First impressions can happen anywhere—a networking event, a career fair, or a job interview. One thing they all have in common is that they are brief. They say that it takes just seven seconds to make a “first impression.” How can you make sure it’s a good one in so brief an instance?
Here are seven easy ways to make a great first impression in seven seconds:
How simple and predictable, right? Well you certainly won’t get terribly far if you greet someone with a frown on your face. Smiling shows you are a positive person, you are happy to be where you are, and you are excited about meeting someone new. It also creates a welcoming presence and comfortability. Greet someone new with a genuine grin and you’re sure to leave an impression.
This is the obvious next step, but it’s often passed up or done incorrectly. Not offering to shake hands sends the message that you are disgusted with the person you are meeting, making you appear snobby. A weak handshake has a very similar effect, though also adding perceived disinterest to the mix. However, avoid too tight of a grip as well. Don’t crush your new contact’s hand. A solid, gently firm handshake sends the message that you are delighted to meet someone and that you are polite.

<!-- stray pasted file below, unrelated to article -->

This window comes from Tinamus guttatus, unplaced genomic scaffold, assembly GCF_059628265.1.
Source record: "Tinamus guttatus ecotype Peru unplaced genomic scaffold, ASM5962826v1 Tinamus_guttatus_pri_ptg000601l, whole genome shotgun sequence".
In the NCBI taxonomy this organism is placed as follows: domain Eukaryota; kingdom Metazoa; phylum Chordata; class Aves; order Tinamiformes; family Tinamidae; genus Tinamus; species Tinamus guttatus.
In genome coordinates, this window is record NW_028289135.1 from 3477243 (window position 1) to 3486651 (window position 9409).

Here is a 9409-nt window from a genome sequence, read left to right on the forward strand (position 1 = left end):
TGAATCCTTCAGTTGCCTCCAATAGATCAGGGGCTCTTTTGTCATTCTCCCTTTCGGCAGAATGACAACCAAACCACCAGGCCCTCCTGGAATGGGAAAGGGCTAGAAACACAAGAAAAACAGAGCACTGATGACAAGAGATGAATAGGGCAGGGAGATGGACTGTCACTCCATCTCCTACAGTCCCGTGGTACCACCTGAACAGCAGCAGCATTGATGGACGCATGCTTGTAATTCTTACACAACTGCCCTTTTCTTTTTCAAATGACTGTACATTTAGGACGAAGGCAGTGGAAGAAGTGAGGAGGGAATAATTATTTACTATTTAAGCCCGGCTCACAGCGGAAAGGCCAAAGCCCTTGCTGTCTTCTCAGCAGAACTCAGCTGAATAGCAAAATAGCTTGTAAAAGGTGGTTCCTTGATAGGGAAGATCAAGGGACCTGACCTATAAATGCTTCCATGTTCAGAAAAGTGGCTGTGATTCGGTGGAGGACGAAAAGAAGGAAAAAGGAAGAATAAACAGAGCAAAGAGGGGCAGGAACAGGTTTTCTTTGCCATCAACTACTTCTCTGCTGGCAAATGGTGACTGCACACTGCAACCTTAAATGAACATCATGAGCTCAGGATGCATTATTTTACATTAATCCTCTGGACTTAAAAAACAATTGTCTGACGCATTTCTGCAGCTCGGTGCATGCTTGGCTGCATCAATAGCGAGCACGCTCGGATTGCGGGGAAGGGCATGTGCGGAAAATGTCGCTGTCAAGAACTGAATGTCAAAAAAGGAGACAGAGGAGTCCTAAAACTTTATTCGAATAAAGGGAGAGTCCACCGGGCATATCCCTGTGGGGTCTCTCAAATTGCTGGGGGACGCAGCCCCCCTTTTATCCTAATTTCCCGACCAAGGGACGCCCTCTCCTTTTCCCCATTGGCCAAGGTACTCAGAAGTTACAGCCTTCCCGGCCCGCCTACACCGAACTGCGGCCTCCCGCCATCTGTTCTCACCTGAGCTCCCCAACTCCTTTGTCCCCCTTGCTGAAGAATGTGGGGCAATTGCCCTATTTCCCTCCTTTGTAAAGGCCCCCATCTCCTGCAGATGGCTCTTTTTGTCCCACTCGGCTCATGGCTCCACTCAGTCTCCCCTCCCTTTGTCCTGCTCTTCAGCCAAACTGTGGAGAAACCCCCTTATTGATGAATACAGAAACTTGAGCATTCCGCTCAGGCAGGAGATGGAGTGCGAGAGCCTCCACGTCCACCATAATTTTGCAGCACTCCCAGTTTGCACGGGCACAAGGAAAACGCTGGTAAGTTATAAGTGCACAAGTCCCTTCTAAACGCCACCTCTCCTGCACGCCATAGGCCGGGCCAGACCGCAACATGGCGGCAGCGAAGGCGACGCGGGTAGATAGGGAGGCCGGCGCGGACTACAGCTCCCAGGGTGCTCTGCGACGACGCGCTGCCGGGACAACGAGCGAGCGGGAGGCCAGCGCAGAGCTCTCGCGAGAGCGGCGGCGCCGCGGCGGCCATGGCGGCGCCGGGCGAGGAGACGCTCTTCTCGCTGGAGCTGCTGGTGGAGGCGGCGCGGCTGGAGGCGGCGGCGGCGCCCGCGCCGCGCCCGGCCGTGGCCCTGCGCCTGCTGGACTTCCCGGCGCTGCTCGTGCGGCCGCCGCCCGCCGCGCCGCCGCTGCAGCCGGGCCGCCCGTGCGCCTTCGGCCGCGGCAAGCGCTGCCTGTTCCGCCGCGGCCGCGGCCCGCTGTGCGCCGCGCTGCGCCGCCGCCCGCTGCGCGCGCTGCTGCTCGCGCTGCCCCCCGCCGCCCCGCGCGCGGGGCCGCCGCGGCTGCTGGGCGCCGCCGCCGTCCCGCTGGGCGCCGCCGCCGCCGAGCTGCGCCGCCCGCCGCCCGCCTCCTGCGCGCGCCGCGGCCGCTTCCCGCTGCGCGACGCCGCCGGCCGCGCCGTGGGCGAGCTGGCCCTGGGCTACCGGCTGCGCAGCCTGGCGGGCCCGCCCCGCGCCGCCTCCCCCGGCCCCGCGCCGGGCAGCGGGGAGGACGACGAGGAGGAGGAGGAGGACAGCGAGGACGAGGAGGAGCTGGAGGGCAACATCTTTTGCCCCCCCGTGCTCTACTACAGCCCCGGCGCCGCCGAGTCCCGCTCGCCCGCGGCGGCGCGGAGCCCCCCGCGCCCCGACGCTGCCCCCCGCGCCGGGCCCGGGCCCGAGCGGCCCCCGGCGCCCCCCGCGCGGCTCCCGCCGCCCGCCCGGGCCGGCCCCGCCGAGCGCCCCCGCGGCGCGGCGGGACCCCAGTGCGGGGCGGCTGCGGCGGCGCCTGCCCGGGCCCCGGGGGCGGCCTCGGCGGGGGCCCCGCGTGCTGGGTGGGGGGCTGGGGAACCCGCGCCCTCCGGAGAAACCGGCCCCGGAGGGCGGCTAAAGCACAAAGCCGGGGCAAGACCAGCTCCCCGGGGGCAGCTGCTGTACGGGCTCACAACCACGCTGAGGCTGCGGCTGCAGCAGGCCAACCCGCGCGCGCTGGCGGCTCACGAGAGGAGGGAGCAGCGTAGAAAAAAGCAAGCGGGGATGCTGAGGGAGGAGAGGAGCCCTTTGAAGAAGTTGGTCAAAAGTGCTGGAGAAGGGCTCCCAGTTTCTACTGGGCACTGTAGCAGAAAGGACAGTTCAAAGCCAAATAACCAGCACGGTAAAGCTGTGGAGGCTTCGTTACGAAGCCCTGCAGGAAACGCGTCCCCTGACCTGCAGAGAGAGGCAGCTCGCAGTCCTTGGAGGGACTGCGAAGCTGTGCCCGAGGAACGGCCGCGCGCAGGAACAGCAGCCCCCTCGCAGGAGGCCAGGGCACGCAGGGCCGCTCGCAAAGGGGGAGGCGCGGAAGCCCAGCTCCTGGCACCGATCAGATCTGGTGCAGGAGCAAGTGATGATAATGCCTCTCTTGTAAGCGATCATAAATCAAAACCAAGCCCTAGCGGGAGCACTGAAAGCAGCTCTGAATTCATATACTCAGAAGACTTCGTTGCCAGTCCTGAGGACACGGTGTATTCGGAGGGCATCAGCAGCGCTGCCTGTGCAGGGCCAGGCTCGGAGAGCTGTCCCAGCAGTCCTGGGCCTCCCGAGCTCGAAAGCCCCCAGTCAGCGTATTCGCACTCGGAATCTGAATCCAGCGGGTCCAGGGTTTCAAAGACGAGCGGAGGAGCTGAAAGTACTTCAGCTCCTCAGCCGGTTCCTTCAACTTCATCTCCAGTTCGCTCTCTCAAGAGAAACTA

Look Them in the Eyes
Coming off the handshake, be sure to resume eye contact after you’ve linked hands. Show them that you are listening and interested when they introduce themselves. Continue to give eye contact as you converse. With all things, don’t overdo it, but don’t be looking off to the side or away from them either. This sends the message that you don’t respect them or are distracted.
“Nice to meet you.”
Whether you’ve been introduced or are introducing yourself, follow your greeting and name by allowing your new connection to share their greeting and name. Then tell them that you’re glad to meet them. Repeating their name also goes a long way, as it may help you remember their name later, and also sends the message that you are listening and care about them.
Clear & Confident
I’m guilty of getting my words jumbled when I meet new people. Speak calmly and slow down a bit. If you’ve introduced yourself and misspoken a few words or rammed them together, try calmly repeating yourself again. Speak with confidence and give your new contact a reason to listen to you.
As you withdraw from your initial introduction, don’t fold into yourself. Keep your arms and hands relatively open at your sides. Nod and continue smiling to show that you are interested and engaged. This will keep up your great first impression to get you through that seven-second mark and into smooth-sailing territory.
Have Something to Say
It can be difficult to not feel like a third wheel in the conversation between a mutual contact and a new one. Ask a question of your new contact, if possible, or answer confidently but also humbly about yourself if they ask a question. Try not to make small talk if this is a one-on-one conversation. Be ready to ask good questions and share information about yourself.
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